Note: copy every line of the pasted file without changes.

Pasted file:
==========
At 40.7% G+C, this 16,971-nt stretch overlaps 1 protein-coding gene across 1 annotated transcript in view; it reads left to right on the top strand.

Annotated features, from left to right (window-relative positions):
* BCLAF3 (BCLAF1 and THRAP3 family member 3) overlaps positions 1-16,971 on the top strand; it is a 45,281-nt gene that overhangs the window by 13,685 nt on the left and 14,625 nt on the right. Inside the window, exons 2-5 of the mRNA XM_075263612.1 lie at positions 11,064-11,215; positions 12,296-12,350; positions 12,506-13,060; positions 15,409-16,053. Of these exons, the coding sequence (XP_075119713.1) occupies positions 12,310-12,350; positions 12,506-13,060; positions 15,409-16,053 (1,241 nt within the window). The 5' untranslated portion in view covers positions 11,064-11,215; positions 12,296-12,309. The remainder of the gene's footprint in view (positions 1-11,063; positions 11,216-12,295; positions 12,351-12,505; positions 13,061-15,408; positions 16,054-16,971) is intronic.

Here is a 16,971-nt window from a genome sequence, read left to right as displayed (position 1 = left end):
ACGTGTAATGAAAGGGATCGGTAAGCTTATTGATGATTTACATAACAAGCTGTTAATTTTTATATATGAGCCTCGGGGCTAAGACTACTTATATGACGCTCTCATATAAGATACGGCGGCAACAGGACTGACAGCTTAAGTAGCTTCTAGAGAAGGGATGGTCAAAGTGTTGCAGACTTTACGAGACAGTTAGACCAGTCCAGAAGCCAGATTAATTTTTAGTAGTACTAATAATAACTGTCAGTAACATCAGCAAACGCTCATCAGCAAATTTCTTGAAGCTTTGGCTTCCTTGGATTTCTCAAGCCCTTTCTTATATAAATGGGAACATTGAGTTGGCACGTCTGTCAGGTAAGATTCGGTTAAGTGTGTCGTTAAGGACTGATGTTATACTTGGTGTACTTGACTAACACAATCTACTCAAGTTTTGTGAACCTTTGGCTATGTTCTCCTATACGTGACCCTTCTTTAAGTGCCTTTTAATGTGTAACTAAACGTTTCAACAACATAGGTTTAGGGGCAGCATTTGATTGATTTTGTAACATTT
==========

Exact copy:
At 40.7% G+C, this 16,971-nt stretch overlaps 1 protein-coding gene across 1 annotated transcript in view; it reads left to right on the top strand.

Annotated features, from left to right (window-relative positions):
* BCLAF3 (BCLAF1 and THRAP3 family member 3) overlaps positions 1-16,971 on the top strand; it is a 45,281-nt gene that overhangs the window by 13,685 nt on the left and 14,625 nt on the right. Inside the window, exons 2-5 of the mRNA XM_075263612.1 lie at positions 11,064-11,215; positions 12,296-12,350; positions 12,506-13,060; positions 15,409-16,053. Of these exons, the coding sequence (XP_075119713.1) occupies positions 12,310-12,350; positions 12,506-13,060; positions 15,409-16,053 (1,241 nt within the window). The 5' untranslated portion in view covers positions 11,064-11,215; positions 12,296-12,309. The remainder of the gene's footprint in view (positions 1-11,063; positions 11,216-12,295; positions 12,351-12,505; positions 13,061-15,408; positions 16,054-16,971) is intronic.

Here is a 16,971-nt window from a genome sequence, read left to right as displayed (position 1 = left end):
ACGTGTAATGAAAGGGATCGGTAAGCTTATTGATGATTTACATAACAAGCTGTTAATTTTTATATATGAGCCTCGGGGCTAAGACTACTTATATGACGCTCTCATATAAGATACGGCGGCAACAGGACTGACAGCTTAAGTAGCTTCTAGAGAAGGGATGGTCAAAGTGTTGCAGACTTTACGAGACAGTTAGACCAGTCCAGAAGCCAGATTAATTTTTAGTAGTACTAATAATAACTGTCAGTAACATCAGCAAACGCTCATCAGCAAATTTCTTGAAGCTTTGGCTTCCTTGGATTTCTCAAGCCCTTTCTTATATAAATGGGAACATTGAGTTGGCACGTCTGTCAGGTAAGATTCGGTTAAGTGTGTCGTTAAGGACTGATGTTATACTTGGTGTACTTGACTAACACAATCTACTCAAGTTTTGTGAACCTTTGGCTATGTTCTCCTATACGTGACCCTTCTTTAAGTGCCTTTTAATGTGTAACTAAACGTTTCAACAACATAGGTTTAGGGGCAGCATTTGATTGATTTTGTAACATTT